Juicing your own fresh produce can be a great way to make a healthy, balanced diet even better or a way to get closer to that healthy balance our bodies need to function at their best. Finding the best juicer for you can seem like a tough task given how many different brands and models there are. Below, we’ll take a look at the different types of juicers and what features you should consider when you begin your own search.
On the specialty juicer side, citrus juicers are probably the most popular. As you might imagine, these juicers are designed for citrus fruits only. They’re very much like automatic versions of the old press or twist manual juicers we’ve all seen before. You cut your citrus fruit in half, with the peeling still on, and insert one half at a time into the juicer. Citrus juicers use some combination of pressing and twisting to extract juice. Many models will spin in one direction and then the other for maximum extraction.
Another popular specialty juicer is the wheatgrass juicer. As aptly named as the citrus juicer, a wheatgrass juicer is designed to handle wheatgrass, which can be a tough task for some general purpose juicers. Many of these juicers actually resemble meat grinders and rely on manual cranking. Some models are able to readily handle some softer fruits and vegetables, too.
When it comes to general purpose juicers, there are centrifugal models and masticating models. Centrifugal juicers chop your produce into small pieces and then spin those pieces at high speed, which allows the liquid to be separated from the solid. These are the lightest and less expensive models among general purpose juicers, but they do produce less juice than their masticating counterparts. The centrifugal (spinning) action does allow more air to get into the juice (a process called oxidation) than masticating models, which some say has a slightly negative impact on the taste of the juice. Most people don’t complain about the juice tasting bad, they just seem to notice a difference between the taste of juice coming from centrifugal juicers versus masticating juicers. The other drawback to centrifugal juicers is that the spinning action produces enough heat to warm the juice too much for some people’s taste. Despite some reports to the contrary, though, centrifugal juicers don’t produce anywhere near enough heat to “kill” any of the juice’s nutrients.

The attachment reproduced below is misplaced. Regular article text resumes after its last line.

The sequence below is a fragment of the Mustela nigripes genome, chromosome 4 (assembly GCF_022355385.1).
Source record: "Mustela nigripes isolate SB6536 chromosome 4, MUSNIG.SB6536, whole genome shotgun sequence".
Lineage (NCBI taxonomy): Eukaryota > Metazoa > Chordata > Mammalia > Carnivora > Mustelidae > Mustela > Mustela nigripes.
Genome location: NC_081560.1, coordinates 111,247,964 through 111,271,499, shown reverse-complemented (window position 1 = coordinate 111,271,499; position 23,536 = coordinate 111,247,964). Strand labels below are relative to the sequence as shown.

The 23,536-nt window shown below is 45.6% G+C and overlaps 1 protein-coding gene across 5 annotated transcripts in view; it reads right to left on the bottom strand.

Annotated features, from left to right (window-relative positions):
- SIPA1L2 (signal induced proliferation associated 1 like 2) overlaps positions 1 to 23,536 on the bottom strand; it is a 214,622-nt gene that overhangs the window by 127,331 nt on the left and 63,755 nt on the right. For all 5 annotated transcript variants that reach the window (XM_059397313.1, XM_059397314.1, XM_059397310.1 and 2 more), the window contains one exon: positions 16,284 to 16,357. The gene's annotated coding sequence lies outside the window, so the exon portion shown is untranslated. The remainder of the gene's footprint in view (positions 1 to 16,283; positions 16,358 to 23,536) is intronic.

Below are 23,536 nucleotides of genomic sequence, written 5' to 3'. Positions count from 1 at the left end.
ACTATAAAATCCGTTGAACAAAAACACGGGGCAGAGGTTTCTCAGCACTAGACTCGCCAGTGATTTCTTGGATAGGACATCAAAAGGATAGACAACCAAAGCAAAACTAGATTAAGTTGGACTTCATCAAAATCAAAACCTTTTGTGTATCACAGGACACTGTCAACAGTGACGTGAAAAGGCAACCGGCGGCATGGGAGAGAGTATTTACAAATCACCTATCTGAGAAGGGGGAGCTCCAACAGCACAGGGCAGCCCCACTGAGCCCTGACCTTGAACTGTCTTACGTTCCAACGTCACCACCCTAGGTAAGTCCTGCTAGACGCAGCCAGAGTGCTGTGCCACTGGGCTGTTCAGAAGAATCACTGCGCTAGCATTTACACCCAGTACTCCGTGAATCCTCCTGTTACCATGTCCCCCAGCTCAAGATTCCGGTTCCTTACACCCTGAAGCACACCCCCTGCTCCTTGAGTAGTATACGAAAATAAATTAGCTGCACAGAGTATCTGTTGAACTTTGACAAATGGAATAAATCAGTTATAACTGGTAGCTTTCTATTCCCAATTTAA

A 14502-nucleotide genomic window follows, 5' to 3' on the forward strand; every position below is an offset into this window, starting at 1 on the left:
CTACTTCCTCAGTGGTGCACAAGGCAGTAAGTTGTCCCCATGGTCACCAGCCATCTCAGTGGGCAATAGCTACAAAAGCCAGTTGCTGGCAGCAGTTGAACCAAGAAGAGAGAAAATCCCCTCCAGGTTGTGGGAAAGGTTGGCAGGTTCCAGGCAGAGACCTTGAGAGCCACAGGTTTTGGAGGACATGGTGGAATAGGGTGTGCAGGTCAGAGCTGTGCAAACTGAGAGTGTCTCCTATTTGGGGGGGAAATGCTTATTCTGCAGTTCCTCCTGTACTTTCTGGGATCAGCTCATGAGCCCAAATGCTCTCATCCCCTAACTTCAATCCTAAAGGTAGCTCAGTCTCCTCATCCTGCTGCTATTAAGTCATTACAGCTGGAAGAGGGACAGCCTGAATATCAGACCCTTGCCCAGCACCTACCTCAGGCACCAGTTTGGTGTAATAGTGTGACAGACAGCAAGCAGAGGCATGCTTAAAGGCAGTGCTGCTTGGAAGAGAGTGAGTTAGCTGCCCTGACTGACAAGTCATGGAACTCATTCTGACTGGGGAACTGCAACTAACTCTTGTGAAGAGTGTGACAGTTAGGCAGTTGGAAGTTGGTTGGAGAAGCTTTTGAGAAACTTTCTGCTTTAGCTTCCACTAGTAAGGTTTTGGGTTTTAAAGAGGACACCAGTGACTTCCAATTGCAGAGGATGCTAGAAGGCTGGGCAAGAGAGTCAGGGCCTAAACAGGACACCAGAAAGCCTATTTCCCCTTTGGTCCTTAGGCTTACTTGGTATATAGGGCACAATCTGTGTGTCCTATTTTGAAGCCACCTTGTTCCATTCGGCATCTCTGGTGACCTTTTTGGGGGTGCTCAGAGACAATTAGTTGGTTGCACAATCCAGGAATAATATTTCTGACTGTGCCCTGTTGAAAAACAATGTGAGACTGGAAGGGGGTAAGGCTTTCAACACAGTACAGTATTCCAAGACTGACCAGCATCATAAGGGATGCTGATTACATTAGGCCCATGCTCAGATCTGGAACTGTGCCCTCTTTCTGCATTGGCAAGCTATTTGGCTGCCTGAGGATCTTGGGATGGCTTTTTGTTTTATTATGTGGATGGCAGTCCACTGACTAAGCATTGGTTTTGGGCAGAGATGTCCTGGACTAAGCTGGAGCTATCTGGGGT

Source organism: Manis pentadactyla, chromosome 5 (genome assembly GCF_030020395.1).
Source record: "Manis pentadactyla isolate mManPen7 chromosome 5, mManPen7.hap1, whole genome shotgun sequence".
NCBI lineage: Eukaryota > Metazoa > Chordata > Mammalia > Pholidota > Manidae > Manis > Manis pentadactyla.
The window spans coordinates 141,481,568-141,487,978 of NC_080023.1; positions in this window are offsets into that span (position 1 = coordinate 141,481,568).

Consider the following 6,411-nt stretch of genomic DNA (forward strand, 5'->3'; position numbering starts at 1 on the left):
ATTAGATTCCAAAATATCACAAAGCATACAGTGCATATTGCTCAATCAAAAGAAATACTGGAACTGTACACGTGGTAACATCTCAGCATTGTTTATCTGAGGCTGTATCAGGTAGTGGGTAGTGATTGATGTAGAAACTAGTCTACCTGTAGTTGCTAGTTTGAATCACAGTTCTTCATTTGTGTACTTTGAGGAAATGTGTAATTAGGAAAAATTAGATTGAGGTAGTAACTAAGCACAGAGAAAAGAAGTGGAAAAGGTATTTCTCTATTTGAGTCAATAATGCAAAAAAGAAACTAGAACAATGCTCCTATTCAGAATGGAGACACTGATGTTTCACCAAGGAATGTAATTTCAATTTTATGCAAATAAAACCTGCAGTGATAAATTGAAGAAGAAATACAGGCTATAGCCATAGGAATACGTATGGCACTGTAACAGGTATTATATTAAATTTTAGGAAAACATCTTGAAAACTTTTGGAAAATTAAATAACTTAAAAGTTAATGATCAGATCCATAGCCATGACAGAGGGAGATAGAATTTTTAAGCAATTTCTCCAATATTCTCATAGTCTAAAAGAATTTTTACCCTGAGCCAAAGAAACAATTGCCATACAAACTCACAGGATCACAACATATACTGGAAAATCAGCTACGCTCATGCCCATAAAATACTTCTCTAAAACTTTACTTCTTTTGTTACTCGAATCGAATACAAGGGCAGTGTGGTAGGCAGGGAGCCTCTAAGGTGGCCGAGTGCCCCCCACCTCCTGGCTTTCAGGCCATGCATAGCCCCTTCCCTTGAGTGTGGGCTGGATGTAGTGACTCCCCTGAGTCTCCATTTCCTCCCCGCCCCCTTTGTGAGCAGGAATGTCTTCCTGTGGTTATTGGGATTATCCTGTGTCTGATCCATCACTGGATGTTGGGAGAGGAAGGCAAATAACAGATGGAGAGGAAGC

Masticating juicers work a lot like our own chewing process, which makes sense since “masticating” means “chewing.” An auger presses and crushes your produce, sending the juice through a screen and leaving the pulp behind. These models are typically more expensive, weigh more, and have a larger footprint than centrifugal models, but also produce more juice. This higher yield can make a masticating model more cost effective in the long run since you can get more juice from less produce. You can check out juicer reviews for top picks of various types of juicers, including specialty and commercial models.
As you decide which model will work best for you, there a few other things to consider. All juicers have containers for holding juice and waste (pulp from which the juice has been removed). Understanding the capacity of these containers, as well as how much produce a model can process at once, can help you find the machine that will make enough juice to meet your needs without having to load, empty, and reload too often.
If your counter space is limited, be sure to look for models with footprints that will work for you or models that are light enough or easy enough to handle that you can easily move them around or up and down into and out of cabinets as needed.
The last thing you’ll definitely want to understand about your new juicer is how easy or difficult it is to get it clean. You will have to clean it thoroughly after use, so be sure you’re okay with that process before you get it home. Like most other things, the best juicer in the world isn’t worth half of what you paid for it if you don’t actually use it!